The sliding door is introduced when the youngsters have raced Quiévrain 2 to 3 times. When basketing, the sliding door simply opens but without boxes or nest dishes on the loft. Only the living boxes open. A healthy youngster with “form” flies on everything without extra motivation and can do a lot.
The youngsters train twice a day and from July with the flag and have to stay in the air for 1 hr.

Nutrition and medical
Kris continues, “I buy one bag of diet mix every year for the whole year if the youngsters had to get adeno. When they arrive from a race, the pigeons find sports mix in the feeder. From home to basketing, only sport mixture is fed, and this is bought from three well-known brands. At the beginning of the week, a smaller portion is fed and as the week progresses, the portion becomes larger.
Optimix by Herbots is also provided (vitamins). Herbo Elite Pigeon is also given on Monday and Wednesday. Two days before basketing we give Herbo CMB plus and on Tuesday and Thursday evening Golden Omega Oil by Vincent Schroeder. On race arrival, there is Tollyamin Forte by Vincent Schroeder in the drinking water.”
“I consult different vets with different opinions on pigeon diseases. For the big middle distance, yellow drops are provided through the beak.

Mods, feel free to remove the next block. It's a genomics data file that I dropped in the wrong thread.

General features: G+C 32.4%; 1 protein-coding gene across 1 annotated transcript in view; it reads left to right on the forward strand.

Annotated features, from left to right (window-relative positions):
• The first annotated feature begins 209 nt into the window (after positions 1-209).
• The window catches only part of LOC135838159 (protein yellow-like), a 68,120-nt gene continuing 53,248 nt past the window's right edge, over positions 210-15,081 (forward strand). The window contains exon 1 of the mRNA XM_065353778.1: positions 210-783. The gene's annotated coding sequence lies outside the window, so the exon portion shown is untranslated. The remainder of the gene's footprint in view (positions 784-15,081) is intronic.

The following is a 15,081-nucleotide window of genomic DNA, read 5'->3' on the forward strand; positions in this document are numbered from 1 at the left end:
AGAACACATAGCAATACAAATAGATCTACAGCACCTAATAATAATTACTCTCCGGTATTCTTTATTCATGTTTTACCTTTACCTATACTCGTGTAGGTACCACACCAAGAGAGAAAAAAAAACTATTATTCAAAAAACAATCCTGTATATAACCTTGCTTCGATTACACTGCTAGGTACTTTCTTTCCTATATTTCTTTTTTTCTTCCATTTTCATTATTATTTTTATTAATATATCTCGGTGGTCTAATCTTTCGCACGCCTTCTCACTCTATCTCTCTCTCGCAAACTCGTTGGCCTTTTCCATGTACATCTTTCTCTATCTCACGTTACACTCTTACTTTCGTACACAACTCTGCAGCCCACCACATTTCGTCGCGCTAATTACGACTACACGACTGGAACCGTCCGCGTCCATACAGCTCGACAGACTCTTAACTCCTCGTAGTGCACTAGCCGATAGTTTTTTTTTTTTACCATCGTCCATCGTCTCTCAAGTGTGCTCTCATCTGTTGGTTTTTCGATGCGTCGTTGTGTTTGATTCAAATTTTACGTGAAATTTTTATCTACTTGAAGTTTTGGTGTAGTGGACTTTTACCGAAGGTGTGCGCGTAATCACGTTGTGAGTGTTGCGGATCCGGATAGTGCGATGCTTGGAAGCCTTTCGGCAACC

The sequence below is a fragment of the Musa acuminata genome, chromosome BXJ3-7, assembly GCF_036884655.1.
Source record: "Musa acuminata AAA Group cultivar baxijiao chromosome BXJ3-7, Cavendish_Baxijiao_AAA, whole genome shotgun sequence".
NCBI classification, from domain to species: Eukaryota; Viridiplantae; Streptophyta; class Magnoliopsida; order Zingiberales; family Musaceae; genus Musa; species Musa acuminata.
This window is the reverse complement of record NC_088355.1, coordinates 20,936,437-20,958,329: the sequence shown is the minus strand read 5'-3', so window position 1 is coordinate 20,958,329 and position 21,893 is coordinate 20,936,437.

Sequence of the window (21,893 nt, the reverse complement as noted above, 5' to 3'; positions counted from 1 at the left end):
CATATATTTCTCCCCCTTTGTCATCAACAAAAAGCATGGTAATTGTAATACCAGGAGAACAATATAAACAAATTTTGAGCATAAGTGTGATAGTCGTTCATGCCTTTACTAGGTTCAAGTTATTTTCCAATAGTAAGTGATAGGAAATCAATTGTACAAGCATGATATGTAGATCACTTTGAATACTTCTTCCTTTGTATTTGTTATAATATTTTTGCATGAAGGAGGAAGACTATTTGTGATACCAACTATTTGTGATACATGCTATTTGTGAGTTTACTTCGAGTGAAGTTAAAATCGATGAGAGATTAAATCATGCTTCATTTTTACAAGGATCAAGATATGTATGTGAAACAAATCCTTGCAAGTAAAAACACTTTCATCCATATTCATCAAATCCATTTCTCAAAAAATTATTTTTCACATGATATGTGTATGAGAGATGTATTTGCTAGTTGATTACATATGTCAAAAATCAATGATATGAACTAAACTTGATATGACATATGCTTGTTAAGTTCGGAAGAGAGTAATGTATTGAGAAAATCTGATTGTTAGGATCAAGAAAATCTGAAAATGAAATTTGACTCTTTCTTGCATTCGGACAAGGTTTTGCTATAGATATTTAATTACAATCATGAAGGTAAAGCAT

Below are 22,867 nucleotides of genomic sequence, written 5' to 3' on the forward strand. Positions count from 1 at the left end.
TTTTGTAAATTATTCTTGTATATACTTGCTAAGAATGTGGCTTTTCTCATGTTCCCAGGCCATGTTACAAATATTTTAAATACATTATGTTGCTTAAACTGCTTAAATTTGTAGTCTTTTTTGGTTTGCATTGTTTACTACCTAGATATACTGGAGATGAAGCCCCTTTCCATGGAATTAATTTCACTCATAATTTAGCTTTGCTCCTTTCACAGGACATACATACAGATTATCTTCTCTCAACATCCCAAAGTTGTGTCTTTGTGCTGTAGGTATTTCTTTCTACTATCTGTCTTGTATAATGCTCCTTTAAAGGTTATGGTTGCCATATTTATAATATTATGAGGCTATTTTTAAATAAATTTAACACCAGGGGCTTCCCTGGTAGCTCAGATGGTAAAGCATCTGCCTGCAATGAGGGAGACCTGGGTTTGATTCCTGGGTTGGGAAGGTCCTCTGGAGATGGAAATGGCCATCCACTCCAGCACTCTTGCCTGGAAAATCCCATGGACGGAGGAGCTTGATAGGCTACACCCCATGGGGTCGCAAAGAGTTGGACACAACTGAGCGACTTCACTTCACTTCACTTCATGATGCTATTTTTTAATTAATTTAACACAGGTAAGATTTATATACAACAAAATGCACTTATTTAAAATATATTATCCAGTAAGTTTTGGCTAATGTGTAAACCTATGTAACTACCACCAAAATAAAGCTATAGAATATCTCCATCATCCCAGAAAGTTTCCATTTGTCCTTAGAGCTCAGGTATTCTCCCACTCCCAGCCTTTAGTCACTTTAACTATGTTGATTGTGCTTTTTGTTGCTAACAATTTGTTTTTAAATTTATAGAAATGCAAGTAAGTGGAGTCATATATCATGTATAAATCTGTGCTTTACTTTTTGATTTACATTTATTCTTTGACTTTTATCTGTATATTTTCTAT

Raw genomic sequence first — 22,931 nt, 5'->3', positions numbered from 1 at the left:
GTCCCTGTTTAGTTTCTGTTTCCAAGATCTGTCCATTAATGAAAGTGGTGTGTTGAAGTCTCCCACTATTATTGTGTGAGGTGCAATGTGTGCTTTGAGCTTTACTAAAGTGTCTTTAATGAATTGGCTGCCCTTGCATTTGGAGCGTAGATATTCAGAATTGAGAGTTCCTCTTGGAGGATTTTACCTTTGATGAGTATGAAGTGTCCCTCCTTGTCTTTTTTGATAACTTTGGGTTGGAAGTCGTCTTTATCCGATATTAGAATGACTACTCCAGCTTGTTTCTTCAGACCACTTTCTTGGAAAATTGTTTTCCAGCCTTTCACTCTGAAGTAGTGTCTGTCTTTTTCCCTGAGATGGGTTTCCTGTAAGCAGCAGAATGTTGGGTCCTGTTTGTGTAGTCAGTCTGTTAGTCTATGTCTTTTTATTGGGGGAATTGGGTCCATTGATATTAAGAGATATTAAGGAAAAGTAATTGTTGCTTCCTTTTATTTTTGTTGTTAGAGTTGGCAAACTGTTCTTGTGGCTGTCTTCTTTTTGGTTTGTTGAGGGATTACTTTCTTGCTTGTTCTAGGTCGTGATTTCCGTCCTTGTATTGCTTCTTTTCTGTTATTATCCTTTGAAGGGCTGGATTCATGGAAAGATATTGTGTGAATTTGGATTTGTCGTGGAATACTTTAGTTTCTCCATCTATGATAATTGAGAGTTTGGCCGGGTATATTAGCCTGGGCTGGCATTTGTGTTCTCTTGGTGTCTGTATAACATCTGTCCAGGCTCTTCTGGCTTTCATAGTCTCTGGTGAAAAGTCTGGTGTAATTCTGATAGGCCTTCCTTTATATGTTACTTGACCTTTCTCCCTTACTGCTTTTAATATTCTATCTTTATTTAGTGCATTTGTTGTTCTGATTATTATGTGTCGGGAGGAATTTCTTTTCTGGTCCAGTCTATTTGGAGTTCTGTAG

During breeding, 1x five-day treatment was given against trichomonas and this was not repeated during the season. The old pigeons were not treated against respiratory infections. The youngsters were treated against respiratory infections before the season.
Eye drops were administered in July and August for one eye cold. I also give the pigeons condition syrup from vet Mariën once a month.
Every year, the youngsters face adeno with the exception of 2021. The youngsters were vaccinated twice against paramyxo. At weaning, they were vaccinated against paramyxo with the normal vaccine and three weeks later with Paramyxo-Rota. Another three weeks later, they were vaccinated against smallpox with the brush.
From 1 October, all pigeons were treated against paratyphoid for 10 days but not vaccinated.”

Breeding pigeons
At the end of November, the breeders are paired for the first time, and they breed four rounds of youngsters. Eight pigeons are in breeding boxes and the eggs are shifted among stop couples. After laying the eggs, the pigeons are separated for three days, and the cocks get another hen in their nest box. There is limited family breeding.
Selection among the breeders is quite strict. After two years, there must be something from the pair that performs, otherwise the residence permit will expire. Sporadically pigeons are brought in. There is also compensation pairing and a big cock gets a small hen. Eyes and wing play no role in pairing. Fourteen days before pairing, the pigeons are given light to stimulate the drift. Pre-mating is done. The pigeons are given light until the youngsters are weaned.
The pairings usually happen well x well, but the fancier sometimes gets surprises, says Kris.

The basket does the selection
In selection, prices per dozen are the norm but even here a surprise is not out of the question. The “853/20” flew 1 flat prize as a young pigeon. But it was a beautiful pigeon with a good pedigree, and he was kept on. In 2021, he emerged as a real winner. In selection, the top prizes are important, and the second half of the result does not count. A pigeon must be well made and prizes per 10 are the norm for both old and young pigeons.